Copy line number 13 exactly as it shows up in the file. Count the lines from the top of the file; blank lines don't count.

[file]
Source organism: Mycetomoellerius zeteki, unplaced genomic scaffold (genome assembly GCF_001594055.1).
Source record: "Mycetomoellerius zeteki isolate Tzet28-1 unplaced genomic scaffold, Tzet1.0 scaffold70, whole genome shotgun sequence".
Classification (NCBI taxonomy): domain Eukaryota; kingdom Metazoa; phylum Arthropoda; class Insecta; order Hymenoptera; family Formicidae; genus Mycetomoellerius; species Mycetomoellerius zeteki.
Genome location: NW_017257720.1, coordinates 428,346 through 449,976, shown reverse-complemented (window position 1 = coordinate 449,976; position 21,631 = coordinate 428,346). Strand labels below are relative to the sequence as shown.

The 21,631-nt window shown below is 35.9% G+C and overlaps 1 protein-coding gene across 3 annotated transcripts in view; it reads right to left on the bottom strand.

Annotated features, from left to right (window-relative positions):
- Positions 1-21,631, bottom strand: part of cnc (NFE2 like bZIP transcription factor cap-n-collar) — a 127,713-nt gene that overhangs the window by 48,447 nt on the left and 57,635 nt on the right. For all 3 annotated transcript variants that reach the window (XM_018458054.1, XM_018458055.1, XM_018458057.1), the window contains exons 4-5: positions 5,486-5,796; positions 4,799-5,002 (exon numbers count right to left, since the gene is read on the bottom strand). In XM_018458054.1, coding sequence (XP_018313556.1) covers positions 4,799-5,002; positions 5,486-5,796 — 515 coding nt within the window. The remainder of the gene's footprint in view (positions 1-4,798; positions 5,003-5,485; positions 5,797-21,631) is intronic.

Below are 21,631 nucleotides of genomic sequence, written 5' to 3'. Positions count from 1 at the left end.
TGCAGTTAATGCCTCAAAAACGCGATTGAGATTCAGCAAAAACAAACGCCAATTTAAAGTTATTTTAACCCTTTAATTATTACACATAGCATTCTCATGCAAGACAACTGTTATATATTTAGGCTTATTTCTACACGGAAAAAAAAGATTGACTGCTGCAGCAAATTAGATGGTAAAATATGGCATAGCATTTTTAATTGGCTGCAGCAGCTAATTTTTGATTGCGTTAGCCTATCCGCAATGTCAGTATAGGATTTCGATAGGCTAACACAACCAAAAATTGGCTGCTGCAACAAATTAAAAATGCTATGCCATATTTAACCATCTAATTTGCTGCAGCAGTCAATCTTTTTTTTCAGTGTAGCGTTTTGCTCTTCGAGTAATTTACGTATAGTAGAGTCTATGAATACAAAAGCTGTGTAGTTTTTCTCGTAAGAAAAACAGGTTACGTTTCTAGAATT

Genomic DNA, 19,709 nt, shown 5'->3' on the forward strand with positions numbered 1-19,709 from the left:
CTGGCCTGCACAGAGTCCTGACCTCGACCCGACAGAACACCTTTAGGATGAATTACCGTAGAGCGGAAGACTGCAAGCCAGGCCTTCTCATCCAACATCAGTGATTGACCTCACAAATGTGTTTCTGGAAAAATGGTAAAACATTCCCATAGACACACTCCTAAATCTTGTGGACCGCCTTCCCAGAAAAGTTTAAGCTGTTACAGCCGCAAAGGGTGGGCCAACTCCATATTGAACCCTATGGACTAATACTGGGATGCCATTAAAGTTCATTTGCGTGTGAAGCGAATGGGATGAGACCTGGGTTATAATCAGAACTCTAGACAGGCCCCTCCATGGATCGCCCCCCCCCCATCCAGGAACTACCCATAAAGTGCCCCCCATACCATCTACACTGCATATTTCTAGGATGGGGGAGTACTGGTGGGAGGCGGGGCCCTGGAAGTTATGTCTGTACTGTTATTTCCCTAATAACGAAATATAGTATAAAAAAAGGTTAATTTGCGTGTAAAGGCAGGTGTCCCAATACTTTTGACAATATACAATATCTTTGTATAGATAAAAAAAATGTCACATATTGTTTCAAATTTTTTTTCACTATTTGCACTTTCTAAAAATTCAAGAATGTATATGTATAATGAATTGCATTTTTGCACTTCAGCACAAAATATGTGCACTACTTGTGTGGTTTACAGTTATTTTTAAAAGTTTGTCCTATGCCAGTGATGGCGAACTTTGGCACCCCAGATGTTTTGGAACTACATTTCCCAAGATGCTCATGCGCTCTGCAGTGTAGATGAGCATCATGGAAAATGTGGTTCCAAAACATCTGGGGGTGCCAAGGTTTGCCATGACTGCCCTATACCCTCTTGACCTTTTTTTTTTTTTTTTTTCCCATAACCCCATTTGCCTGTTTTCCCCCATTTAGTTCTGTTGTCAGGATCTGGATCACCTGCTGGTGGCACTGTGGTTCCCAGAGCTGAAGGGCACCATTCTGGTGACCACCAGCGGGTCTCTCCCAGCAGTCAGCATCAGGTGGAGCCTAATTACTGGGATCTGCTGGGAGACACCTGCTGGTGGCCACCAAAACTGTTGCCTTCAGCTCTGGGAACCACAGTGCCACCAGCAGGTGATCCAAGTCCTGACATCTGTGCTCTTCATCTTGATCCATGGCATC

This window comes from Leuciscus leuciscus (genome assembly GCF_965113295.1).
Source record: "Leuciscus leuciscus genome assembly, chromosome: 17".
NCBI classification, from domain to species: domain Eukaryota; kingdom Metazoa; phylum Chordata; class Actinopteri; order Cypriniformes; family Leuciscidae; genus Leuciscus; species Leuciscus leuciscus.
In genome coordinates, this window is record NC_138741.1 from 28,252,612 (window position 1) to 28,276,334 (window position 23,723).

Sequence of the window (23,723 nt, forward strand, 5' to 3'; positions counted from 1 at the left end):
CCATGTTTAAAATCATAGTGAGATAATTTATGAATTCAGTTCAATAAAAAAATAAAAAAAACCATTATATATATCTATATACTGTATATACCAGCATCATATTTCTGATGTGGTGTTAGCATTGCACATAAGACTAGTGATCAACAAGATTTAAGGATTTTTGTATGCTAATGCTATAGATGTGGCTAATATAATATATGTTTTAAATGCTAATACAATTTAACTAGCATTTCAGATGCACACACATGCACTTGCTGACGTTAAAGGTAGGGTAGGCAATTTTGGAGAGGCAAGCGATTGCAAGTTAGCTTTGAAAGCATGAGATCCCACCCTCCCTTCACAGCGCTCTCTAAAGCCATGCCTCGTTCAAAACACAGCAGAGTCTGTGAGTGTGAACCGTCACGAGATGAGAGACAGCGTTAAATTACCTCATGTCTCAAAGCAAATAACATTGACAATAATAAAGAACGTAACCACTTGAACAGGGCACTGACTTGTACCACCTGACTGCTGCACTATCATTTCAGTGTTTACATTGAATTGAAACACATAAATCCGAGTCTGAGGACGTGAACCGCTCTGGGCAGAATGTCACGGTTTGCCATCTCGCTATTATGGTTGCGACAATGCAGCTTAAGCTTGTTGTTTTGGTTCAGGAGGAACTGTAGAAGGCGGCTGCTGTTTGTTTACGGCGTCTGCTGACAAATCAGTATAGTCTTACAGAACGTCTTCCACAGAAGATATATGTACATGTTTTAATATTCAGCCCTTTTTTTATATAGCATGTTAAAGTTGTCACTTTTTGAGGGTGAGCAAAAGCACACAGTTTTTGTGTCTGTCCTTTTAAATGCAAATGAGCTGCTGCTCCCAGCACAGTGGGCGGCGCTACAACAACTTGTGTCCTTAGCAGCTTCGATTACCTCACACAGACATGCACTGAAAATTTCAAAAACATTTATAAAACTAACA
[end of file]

Source record: "Leuciscus leuciscus genome assembly, chromosome: 17".